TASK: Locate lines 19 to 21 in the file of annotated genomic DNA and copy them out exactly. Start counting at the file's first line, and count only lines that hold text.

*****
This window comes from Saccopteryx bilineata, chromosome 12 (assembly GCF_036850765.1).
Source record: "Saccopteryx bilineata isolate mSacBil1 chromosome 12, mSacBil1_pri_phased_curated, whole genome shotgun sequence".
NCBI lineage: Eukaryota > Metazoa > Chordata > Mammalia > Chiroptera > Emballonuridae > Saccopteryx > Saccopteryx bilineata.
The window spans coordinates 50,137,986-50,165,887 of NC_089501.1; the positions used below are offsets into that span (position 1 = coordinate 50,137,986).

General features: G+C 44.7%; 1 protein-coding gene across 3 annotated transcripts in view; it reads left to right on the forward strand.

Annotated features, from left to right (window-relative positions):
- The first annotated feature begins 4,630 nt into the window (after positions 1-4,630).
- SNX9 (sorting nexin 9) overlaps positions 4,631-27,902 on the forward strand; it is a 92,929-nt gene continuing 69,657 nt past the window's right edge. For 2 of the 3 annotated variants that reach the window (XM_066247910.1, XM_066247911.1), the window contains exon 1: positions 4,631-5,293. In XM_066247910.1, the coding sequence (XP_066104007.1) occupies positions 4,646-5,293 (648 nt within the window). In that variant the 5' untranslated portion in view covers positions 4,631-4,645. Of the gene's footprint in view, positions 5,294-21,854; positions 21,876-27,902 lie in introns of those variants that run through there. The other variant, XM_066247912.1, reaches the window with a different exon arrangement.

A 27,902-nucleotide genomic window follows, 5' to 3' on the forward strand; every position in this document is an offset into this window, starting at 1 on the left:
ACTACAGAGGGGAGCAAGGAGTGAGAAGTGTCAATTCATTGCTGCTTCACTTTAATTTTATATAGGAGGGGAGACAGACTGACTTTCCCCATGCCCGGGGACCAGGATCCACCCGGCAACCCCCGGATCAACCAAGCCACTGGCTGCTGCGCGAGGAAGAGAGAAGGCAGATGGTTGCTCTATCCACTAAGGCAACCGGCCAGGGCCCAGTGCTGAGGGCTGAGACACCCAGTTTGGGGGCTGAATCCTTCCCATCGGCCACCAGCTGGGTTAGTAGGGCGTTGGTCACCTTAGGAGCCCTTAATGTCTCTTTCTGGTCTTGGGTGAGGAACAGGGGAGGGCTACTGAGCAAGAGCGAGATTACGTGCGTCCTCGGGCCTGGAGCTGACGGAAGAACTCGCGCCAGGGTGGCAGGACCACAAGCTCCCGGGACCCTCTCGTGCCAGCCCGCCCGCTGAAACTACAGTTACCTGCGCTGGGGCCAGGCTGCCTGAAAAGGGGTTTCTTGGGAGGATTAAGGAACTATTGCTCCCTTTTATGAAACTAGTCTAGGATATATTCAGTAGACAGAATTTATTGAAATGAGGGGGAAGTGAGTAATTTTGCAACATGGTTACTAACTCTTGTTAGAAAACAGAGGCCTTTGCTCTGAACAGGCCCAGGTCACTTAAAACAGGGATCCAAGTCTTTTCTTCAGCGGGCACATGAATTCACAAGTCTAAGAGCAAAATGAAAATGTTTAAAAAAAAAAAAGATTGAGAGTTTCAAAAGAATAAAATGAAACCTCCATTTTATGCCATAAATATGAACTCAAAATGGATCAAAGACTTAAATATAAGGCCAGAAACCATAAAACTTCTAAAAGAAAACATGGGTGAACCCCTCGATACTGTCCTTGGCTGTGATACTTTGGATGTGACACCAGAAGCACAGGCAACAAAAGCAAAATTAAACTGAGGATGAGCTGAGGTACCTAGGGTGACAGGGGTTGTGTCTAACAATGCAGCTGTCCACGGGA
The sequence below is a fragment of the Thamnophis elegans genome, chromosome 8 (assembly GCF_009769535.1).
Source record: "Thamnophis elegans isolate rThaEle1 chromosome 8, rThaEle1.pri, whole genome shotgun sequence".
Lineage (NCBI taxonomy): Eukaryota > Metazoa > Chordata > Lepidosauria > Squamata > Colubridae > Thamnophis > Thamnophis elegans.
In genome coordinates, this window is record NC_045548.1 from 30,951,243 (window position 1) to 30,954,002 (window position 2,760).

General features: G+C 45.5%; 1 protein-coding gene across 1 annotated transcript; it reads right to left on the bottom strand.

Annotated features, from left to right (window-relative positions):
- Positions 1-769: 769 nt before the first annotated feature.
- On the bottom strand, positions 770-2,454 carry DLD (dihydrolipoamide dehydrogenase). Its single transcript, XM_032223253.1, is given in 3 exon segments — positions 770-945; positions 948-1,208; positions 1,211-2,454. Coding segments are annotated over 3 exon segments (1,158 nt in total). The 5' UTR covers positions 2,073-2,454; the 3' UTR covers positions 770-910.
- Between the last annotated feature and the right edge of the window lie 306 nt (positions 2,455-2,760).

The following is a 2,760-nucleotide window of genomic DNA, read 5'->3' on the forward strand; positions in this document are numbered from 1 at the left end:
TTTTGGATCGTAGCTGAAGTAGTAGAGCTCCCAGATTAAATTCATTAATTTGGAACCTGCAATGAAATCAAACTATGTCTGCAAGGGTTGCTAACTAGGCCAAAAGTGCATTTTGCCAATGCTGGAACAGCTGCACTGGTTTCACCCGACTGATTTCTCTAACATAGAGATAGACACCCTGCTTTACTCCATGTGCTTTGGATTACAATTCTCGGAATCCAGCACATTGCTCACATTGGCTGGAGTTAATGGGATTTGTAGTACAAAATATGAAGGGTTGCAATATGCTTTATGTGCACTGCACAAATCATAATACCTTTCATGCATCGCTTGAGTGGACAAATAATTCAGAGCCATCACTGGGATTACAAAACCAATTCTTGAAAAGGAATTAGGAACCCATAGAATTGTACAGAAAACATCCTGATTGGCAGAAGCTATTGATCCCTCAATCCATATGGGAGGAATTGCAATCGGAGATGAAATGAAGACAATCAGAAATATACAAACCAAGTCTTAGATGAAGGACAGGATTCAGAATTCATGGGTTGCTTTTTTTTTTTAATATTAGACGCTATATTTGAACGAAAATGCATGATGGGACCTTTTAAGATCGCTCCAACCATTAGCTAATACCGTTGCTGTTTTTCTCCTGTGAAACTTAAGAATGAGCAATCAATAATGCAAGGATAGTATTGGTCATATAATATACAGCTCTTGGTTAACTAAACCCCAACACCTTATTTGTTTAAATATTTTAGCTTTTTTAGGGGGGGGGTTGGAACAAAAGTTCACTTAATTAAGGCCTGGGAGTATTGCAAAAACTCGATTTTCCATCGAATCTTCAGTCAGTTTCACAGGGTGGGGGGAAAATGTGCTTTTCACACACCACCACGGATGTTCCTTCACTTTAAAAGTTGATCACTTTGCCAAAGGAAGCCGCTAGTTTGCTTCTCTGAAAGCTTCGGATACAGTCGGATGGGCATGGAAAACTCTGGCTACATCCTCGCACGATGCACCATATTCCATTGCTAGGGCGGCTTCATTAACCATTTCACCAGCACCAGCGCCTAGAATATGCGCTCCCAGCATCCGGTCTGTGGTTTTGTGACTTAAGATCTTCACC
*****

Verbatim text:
- Between the last annotated feature and the right edge of the window lie 306 nt (positions 2,455-2,760).

The following is a 2,760-nucleotide window of genomic DNA, read 5'->3' on the forward strand; positions in this document are numbered from 1 at the left end:
TTTTGGATCGTAGCTGAAGTAGTAGAGCTCCCAGATTAAATTCATTAATTTGGAACCTGCAATGAAATCAAACTATGTCTGCAAGGGTTGCTAACTAGGCCAAAAGTGCATTTTGCCAATGCTGGAACAGCTGCACTGGTTTCACCCGACTGATTTCTCTAACATAGAGATAGACACCCTGCTTTACTCCATGTGCTTTGGATTACAATTCTCGGAATCCAGCACATTGCTCACATTGGCTGGAGTTAATGGGATTTGTAGTACAAAATATGAAGGGTTGCAATATGCTTTATGTGCACTGCACAAATCATAATACCTTTCATGCATCGCTTGAGTGGACAAATAATTCAGAGCCATCACTGGGATTACAAAACCAATTCTTGAAAAGGAATTAGGAACCCATAGAATTGTACAGAAAACATCCTGATTGGCAGAAGCTATTGATCCCTCAATCCATATGGGAGGAATTGCAATCGGAGATGAAATGAAGACAATCAGAAATATACAAACCAAGTCTTAGATGAAGGACAGGATTCAGAATTCATGGGTTGCTTTTTTTTTTTAATATTAGACGCTATATTTGAACGAAAATGCATGATGGGACCTTTTAAGATCGCTCCAACCATTAGCTAATACCGTTGCTGTTTTTCTCCTGTGAAACTTAAGAATGAGCAATCAATAATGCAAGGATAGTATTGGTCATATAATATACAGCTCTTGGTTAACTAAACCCCAACACCTTATTTGTTTAAATATTTTAGCTTTTTTAGGGGGGGGGTTGGAACAAAAGTTCACTTAATTAAGGCCTGGGAGTATTGCAAAAACTCGATTTTCCATCGAATCTTCAGTCAGTTTCACAGGGTGGGGGGAAAATGTGCTTTTCACACACCACCACGGATGTTCCTTCACTTTAAAAGTTGATCACTTTGCCAAAGGAAGCCGCTAGTTTGCTTCTCTGAAAGCTTCGGATACAGTCGGATGGGCATGGAAAACTCTGGCTACATCCTCGCACGATGCACCATATTCCATTGCTAGGGCGGCTTCATTAACCATTTCACCAGCACCAGCGCCTAGAATATGCGCTCCCAGCATCCGGTCTGTGGTTTTGTGACTTAAGATCTTCACC